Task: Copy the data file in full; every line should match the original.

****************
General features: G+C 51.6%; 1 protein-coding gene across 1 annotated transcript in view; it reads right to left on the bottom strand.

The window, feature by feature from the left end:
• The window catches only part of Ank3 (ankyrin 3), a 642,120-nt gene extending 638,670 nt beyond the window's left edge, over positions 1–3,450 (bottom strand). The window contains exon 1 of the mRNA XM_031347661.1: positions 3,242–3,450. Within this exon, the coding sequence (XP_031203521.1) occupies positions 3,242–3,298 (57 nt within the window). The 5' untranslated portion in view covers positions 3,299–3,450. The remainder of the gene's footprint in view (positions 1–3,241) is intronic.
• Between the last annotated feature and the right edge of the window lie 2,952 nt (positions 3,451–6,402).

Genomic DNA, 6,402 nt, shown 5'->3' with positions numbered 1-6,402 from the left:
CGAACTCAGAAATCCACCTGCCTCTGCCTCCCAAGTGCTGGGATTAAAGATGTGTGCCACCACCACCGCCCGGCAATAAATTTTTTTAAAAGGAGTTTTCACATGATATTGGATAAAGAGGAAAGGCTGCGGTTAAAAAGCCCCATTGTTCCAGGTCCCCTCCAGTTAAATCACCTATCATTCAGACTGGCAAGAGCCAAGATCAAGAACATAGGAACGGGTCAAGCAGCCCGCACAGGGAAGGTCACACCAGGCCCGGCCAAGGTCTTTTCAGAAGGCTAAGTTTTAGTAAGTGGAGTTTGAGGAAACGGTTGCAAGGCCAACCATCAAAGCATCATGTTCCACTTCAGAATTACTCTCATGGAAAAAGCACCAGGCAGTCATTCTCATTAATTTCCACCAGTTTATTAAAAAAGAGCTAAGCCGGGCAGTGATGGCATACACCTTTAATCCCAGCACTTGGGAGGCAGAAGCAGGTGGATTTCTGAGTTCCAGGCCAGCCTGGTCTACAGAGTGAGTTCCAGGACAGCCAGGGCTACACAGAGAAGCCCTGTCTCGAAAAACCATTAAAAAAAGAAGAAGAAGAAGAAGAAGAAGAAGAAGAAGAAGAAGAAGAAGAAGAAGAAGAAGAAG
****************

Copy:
General features: G+C 51.6%; 1 protein-coding gene across 1 annotated transcript in view; it reads right to left on the bottom strand.

The window, feature by feature from the left end:
• The window catches only part of Ank3 (ankyrin 3), a 642,120-nt gene extending 638,670 nt beyond the window's left edge, over positions 1–3,450 (bottom strand). The window contains exon 1 of the mRNA XM_031347661.1: positions 3,242–3,450. Within this exon, the coding sequence (XP_031203521.1) occupies positions 3,242–3,298 (57 nt within the window). The 5' untranslated portion in view covers positions 3,299–3,450. The remainder of the gene's footprint in view (positions 1–3,241) is intronic.
• Between the last annotated feature and the right edge of the window lie 2,952 nt (positions 3,451–6,402).

Genomic DNA, 6,402 nt, shown 5'->3' with positions numbered 1-6,402 from the left:
CGAACTCAGAAATCCACCTGCCTCTGCCTCCCAAGTGCTGGGATTAAAGATGTGTGCCACCACCACCGCCCGGCAATAAATTTTTTTAAAAGGAGTTTTCACATGATATTGGATAAAGAGGAAAGGCTGCGGTTAAAAAGCCCCATTGTTCCAGGTCCCCTCCAGTTAAATCACCTATCATTCAGACTGGCAAGAGCCAAGATCAAGAACATAGGAACGGGTCAAGCAGCCCGCACAGGGAAGGTCACACCAGGCCCGGCCAAGGTCTTTTCAGAAGGCTAAGTTTTAGTAAGTGGAGTTTGAGGAAACGGTTGCAAGGCCAACCATCAAAGCATCATGTTCCACTTCAGAATTACTCTCATGGAAAAAGCACCAGGCAGTCATTCTCATTAATTTCCACCAGTTTATTAAAAAAGAGCTAAGCCGGGCAGTGATGGCATACACCTTTAATCCCAGCACTTGGGAGGCAGAAGCAGGTGGATTTCTGAGTTCCAGGCCAGCCTGGTCTACAGAGTGAGTTCCAGGACAGCCAGGGCTACACAGAGAAGCCCTGTCTCGAAAAACCATTAAAAAAAGAAGAAGAAGAAGAAGAAGAAGAAGAAGAAGAAGAAGAAGAAGAAGAAGAAGAAGAAG